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Eze .P. Joseph, the Executive Director of Concept Units Foundation, commonly known as CUF a local NGO operating in The Gambia has said that NGOs and Civil Society Organizations are key development partners to any country’s government within which they operate. ED Joseph, who also doubles as a community development worker made these remarks in an interview with The Point in his office along the Kairaba Avenue on Wednesday 27th March, 2013.
He indicated that NGOs are complementing government’s efforts in bringing sustainable development for the Gambian populace, not only in the areas of health, education and agriculture, but also in acquiring life time skills to minimize youths and women unemployment in the country.
Noting that his organization CUF is committed to cultivating and nurturing an environment of peace and stability, backed by appropriate marketable and life skills to women, in particular to enable them have a new life to be self-reliant in his/her endeavors in life, he said, government recognizes the ultimate efforts of NGOs in supporting its MDGs development programme. He said it is a fact that no government can single-handedly carry out the development of a nation.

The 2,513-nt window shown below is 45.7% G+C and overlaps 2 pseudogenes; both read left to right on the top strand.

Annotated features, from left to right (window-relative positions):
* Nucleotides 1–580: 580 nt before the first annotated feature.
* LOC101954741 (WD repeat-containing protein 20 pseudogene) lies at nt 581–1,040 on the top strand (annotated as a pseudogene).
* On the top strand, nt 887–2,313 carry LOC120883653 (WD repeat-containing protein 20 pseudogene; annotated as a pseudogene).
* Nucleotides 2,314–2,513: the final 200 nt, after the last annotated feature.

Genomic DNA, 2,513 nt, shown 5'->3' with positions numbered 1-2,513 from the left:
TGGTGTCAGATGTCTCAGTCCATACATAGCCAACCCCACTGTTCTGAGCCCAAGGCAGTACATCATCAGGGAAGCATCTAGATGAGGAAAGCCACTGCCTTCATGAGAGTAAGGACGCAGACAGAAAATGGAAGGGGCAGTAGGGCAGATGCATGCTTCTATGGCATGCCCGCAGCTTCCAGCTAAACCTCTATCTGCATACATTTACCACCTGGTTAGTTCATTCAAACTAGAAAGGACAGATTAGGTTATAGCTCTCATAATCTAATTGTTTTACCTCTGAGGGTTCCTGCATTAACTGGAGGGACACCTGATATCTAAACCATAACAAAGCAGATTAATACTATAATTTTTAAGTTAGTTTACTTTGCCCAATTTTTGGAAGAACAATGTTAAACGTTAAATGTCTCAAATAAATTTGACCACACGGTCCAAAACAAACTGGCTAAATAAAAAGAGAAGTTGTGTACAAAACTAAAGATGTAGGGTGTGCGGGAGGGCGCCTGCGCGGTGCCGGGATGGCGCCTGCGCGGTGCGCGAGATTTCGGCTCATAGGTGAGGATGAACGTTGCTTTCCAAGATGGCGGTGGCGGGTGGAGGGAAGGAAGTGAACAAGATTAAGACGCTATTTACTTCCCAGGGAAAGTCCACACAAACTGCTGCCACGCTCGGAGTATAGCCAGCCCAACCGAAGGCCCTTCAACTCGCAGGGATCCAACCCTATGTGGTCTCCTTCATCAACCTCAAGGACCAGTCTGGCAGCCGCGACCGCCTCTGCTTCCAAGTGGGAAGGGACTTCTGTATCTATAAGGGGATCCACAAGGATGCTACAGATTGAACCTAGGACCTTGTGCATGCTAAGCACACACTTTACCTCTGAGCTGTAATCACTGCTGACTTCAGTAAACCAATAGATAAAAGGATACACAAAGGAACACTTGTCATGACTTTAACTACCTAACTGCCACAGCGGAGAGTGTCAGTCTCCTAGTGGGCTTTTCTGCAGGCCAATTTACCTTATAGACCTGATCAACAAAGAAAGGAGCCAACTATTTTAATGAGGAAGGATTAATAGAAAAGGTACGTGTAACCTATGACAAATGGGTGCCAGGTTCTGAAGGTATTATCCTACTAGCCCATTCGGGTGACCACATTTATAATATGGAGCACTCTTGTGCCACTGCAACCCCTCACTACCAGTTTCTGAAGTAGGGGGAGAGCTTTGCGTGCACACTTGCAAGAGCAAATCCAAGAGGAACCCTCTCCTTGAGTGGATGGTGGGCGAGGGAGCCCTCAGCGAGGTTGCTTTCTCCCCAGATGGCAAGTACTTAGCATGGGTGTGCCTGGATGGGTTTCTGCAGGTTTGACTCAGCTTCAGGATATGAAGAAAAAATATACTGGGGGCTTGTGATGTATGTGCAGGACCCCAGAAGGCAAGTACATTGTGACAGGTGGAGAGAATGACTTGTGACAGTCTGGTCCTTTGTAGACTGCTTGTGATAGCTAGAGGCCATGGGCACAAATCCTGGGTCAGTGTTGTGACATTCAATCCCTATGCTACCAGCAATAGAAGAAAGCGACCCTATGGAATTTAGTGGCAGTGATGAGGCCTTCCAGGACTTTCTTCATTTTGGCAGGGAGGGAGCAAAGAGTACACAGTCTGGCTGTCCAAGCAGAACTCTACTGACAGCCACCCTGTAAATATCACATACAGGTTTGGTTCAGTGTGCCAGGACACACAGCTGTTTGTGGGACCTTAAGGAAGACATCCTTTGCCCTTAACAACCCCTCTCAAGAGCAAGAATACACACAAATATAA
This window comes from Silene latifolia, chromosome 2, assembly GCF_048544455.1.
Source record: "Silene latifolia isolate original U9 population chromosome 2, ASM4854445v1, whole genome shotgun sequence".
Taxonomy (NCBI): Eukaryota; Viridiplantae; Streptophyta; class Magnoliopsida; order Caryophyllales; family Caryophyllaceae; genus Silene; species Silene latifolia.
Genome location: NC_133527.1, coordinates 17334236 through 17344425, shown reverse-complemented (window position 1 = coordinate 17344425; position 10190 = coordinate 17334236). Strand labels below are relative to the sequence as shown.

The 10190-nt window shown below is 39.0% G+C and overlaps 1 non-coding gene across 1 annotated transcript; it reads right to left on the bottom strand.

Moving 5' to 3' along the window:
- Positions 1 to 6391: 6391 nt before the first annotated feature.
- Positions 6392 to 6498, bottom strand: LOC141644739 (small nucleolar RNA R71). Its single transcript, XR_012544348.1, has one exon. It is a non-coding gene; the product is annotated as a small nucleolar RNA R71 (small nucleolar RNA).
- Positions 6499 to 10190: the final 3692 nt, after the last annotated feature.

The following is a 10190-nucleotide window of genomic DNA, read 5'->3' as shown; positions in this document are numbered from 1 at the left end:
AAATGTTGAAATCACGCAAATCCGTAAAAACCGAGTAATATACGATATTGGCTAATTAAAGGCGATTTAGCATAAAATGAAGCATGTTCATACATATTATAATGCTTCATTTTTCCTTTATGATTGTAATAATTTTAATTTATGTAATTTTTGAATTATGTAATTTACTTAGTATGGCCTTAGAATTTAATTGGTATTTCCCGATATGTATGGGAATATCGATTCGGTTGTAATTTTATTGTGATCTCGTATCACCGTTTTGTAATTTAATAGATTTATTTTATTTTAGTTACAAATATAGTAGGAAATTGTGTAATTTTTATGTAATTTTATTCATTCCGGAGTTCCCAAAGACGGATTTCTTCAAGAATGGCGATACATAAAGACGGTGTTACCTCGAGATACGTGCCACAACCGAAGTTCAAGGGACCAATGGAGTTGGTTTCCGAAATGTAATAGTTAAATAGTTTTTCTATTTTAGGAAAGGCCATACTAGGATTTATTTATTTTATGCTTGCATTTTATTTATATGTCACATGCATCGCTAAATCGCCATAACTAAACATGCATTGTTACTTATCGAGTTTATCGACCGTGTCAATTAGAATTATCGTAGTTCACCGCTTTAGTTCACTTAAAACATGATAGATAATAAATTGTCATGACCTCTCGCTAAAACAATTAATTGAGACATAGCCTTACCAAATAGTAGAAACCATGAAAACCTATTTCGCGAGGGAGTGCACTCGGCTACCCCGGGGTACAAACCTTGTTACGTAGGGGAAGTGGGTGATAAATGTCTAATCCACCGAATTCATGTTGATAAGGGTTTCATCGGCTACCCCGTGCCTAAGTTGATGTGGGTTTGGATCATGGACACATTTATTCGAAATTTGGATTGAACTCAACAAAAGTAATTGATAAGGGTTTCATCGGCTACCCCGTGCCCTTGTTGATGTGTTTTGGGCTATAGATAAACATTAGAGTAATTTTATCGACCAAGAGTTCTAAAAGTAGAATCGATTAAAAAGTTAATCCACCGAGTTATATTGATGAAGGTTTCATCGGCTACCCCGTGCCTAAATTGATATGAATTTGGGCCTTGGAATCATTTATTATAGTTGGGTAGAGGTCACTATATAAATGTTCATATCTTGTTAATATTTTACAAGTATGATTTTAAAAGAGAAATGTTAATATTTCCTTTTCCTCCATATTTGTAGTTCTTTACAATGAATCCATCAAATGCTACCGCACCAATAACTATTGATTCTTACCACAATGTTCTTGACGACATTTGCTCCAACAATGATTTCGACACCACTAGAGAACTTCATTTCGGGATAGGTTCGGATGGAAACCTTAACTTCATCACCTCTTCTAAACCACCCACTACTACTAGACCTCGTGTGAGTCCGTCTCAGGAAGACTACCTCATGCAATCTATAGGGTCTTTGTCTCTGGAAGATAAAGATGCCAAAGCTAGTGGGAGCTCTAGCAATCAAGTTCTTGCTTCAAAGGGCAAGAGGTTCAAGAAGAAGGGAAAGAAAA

“This is precisely why the role and contribution of individuals, communities and groups, especially profession as and technically competent development organisations like NGOs are extremely crucial,” he stated.
He went on further to state that his organization is always willing to work in partnership with their NGOs to compliment government efforts for the development and advancement of this country.
In his words: “We as NGOs organization have reached out to individuals and communities, often remote areas, who really need their help.”
Highlighting some of the achievements rendered by CUF, Joseph said his NGO contributes to the development of many children, most of whom, he said have been able to go to school.
The NGOs, he went on, seek to also influence public policy, including legislation, in order to ensure that there exists favourable legal and policy environment that would engender individual, institutional, organizational and national development in all aspects.
These interventions by his NGO, he averred, have contributed immensely to the empowerment of women and girls, thus helping The Gambia in the attainment of the Millennium Development Goals and the national development blueprint, such as the PRSP (Poverty Reduction Strategy Paper). He envisaged that these interventions would be further scaled up in the wake of the new programme for Accelerated Growth and Employment (PAGE).
He commended the government of the day for creating positive legal framework and policy environment to enable the NGOs do their work in all parts of the country. “I appreciate and recognised the crucial role and contribution played by NGOs in the socio-economic and political development of The Gambia.”